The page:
Life

NFL, Concussions, and Early Retirement

Eric Kilby

This NFL offseason has been disastrous for the 49ers, and it got a lot worse Monday with the retirement of promising young LB Chris Borland.

Yes.  That happened.

A healthy 24 year-old man who had a stellar rookie campaign in replacement of the injured Patrick Willis decided to RETIRE from the NFL.

After one season.

Because of concerns over his long-term health related to concussions and CTE.

It’s bad for the 49ers, but they’ll find another linebacker.

It’s bad for the NFL, because it’s one more case of a young player with options who is actively choosing his option NOT to play football at its highest level.  Chris Borland is not alone.  In fact he’s not the first.  Jake Locker (26), Jason Worilds (27), Patrick Willis (30); all men in their primes who have decided the cost is no longer worth the reward.  Borland,  is built like an Ankylosaurus… and he plays like one.   Maybe I should have said tank… He’s built like a tank… and he plays like a tank.  The hammer – not the nail.   Guys like Chris Borland don’t quit.

And he didn’t quit.  He made a conscientious decision based on the facts.  He spoke to experts.  He consulted his family.  Ultimately, he decided that being a hammer is not the best career path, because in being one of those he also risks being a lesser version of himself at an early age when his playing days are done.

Twitter is blowing up with people praising Borland for his decision, and talking about how it represents a paradigm shift in the NFL as fans and players become more aware of the dangerous nature of the game.  I’ve seen responses ranging from “good for him” to “this is the most important thing a 49er has ever done”  Hyperbole abounds.

The truth is- this is NOT a game changer.

A growing trend?  Maybe not even that.  I feel crass in saying so, but the reality of this discussion is that the NFL isn’t going anywhere any time soon.  The kind of forethought and mature decision-making that Chris Borland displayed in stepping away before his own talents start to work against him is far too rare in the face of the cash and glory that the NFL can provide.  Even in the face of overwhelming evidence that the job IS a very brutal one, there are thousands of players who will not be brave/intelligent/accountable enough to make the Chris Borland decision.  I have said it before, and will say it again. There are a LOT of young men who dream of playing in the League who will continue to knowingly accept the risks.  Even if those risks mean potentially trading “normal” long lives for a lucrative and glorious prime.  So while this headline is bad for the NFL.  The Shield will certainly withstand the temporary onslaught.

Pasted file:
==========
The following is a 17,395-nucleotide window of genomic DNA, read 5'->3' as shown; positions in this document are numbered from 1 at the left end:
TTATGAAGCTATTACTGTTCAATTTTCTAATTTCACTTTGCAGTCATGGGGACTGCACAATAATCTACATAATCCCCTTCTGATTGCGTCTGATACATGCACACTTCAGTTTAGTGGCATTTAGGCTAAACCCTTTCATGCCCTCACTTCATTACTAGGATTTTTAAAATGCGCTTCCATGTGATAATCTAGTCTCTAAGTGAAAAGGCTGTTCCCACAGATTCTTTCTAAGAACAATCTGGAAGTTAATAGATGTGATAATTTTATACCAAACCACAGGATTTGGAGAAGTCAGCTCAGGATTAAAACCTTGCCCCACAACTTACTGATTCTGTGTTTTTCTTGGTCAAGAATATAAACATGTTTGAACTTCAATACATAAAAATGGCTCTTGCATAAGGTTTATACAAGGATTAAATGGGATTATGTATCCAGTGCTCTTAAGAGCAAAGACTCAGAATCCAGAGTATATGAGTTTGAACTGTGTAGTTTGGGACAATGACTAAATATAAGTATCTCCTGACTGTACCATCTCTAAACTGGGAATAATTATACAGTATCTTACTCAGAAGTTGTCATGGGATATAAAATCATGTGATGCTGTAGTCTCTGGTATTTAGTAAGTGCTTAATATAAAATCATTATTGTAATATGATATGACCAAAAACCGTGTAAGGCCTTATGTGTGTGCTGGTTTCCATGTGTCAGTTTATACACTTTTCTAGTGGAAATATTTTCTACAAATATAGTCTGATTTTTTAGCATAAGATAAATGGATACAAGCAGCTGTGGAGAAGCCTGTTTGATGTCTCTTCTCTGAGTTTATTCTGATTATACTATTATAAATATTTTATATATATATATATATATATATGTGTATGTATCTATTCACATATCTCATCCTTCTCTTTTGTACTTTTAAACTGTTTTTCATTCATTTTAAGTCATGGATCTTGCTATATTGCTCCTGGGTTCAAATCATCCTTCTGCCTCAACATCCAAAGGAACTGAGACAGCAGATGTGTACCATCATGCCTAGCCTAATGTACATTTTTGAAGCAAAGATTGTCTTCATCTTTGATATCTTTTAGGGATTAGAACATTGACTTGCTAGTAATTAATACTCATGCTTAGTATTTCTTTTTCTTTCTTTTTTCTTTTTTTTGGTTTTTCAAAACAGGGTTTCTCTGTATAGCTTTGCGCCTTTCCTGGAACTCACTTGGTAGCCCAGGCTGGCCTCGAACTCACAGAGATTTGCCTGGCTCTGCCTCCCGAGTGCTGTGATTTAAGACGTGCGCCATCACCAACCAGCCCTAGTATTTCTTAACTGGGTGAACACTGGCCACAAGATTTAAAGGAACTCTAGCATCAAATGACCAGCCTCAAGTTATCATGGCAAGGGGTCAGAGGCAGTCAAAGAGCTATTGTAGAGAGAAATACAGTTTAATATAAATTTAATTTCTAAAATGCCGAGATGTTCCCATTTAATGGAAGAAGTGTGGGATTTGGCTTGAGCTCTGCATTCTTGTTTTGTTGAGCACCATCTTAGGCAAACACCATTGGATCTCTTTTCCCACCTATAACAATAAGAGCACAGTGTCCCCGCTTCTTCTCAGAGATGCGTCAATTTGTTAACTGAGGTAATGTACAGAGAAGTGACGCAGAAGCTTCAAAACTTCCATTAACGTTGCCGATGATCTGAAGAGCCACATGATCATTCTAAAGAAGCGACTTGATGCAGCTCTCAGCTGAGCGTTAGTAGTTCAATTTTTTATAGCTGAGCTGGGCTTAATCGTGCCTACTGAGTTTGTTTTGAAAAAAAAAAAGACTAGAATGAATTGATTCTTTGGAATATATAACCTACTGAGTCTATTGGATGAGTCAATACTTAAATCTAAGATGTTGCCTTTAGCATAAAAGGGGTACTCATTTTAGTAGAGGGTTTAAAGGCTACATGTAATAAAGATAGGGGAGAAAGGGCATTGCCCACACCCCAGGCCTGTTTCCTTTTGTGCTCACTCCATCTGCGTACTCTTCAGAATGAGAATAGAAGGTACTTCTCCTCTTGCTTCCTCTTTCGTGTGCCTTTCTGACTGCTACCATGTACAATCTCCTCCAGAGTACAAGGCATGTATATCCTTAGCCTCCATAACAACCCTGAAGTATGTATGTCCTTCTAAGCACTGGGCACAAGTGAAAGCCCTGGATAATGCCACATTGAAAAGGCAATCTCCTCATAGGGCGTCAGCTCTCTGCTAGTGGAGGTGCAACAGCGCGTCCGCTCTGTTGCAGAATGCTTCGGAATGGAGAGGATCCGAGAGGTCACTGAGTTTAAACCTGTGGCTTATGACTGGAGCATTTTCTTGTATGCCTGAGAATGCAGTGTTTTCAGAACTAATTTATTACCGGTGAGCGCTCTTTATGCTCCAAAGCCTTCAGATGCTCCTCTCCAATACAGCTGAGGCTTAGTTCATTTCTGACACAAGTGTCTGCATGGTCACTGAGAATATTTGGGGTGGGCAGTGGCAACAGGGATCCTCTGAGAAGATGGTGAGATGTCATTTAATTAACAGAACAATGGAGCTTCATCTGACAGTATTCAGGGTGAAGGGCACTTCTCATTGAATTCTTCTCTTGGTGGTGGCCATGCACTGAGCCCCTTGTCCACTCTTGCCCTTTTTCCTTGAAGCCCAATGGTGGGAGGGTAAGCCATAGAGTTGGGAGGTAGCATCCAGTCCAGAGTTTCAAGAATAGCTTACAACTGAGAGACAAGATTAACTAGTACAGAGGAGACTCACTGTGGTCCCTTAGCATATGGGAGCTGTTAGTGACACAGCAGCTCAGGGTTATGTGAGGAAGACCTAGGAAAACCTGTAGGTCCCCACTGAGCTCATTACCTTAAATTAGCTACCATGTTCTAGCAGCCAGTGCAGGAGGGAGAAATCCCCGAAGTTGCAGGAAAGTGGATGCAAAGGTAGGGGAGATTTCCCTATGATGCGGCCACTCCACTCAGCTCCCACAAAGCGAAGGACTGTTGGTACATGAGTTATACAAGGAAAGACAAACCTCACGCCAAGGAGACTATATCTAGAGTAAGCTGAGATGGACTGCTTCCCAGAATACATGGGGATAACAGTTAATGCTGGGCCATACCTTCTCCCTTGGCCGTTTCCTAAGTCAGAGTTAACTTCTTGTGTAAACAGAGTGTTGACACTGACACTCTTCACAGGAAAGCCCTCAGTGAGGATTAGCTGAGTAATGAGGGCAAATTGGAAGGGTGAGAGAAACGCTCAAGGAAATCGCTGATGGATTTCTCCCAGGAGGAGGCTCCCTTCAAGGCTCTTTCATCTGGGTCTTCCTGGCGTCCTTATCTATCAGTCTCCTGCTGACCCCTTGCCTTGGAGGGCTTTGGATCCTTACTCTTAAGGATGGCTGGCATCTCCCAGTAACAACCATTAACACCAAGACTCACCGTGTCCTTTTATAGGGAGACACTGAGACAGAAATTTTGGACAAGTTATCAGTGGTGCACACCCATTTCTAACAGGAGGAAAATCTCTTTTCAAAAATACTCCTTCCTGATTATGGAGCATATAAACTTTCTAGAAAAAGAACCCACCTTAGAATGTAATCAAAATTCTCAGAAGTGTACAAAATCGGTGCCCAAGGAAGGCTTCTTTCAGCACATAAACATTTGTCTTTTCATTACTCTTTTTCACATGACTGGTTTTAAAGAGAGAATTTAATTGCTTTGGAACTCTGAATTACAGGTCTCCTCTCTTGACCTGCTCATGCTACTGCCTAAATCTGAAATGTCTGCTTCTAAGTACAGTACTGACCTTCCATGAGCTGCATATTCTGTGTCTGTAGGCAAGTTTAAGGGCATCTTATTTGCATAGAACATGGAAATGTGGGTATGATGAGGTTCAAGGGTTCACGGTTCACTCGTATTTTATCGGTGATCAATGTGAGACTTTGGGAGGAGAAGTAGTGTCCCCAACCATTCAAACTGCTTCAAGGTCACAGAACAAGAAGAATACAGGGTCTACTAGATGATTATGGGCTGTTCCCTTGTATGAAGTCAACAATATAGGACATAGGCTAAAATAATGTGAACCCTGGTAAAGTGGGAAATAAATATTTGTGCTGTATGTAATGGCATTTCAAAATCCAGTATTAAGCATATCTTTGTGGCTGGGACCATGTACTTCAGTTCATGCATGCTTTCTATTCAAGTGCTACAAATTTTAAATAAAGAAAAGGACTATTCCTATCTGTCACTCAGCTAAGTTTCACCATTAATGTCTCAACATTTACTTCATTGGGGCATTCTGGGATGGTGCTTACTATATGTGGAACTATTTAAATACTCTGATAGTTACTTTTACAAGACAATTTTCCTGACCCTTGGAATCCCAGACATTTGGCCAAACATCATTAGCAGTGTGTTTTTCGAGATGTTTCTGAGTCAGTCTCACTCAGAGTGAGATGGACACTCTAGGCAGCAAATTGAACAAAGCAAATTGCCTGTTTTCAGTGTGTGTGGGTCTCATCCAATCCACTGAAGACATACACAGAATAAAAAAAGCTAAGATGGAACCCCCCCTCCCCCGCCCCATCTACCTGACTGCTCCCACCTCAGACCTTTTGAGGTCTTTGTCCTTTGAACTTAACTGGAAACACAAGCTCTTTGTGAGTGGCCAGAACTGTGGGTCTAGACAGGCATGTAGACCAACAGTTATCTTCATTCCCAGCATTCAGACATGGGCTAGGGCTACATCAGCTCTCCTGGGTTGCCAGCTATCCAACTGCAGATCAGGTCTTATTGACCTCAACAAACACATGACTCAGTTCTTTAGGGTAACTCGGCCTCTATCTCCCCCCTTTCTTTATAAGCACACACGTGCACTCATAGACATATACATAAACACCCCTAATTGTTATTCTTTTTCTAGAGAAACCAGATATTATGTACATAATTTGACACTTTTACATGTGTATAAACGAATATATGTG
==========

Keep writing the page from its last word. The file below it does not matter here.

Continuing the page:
The only uniquely positive thing about this decision by Chris Borland is the fact that he is taking responsibility for himself.  He is making his own decision and controlling his own destiny in an era where most guys sign up to play, suffer the consequences, and then throw their names on a class action suit against the NFL, claiming that they didn’t know the game -the same one where giant, fast, scary men smash into one another in consecutive moments of barely-controlled chaos- was dangerous.  Instead of trying to “have his cake and eat it too” he has opted to keep the ‘cake’ safe and pursue other interests.  He recognized that pleading ignorance was B.S. and set an example for accountability.  THAT is why this decision is impactful.

It’s an unpopular, insensitive reaction in a moment where most people are celebrating Chris Borland’s decision.  But guess what?  Those same people don’t want to see this choice become a common one.  It’s all well and good that this bright young player with a degree from Wisconsin has decided to walk away.  But fans, coaches, media, other players, DO NOT want this to become anything more than a random outlying  headline.

On alternate days, public opinion and the media seem to decide that The NFL is either a massive, cold, villainous, morally-bankrupt money machine OR America’s pastime and the greatest sports organization the planet will ever see.  Very little in-between. It is impossible not to get frustrated if you read between the lines or know what is being left unsaid.

Good for you Chris Borland !!! (but let’s hope not too many other players are as wise as you)

Concussions are a serious problem!!! (but these new rules are making the game soft and ruining football!)

We’re sick of seeing these scumbag wife-beaters get special treatment!!!!  (but…. He just made a mistake, and he’s  really good  so I’d be okay with my team signing him)

The NFL needs to take better care of players!  This is an outrage!!!  (but as long as I get my football on Sundays… and Mondays and Thursdays… I’ll keep watching- and more importantly- buying the NFL product..)

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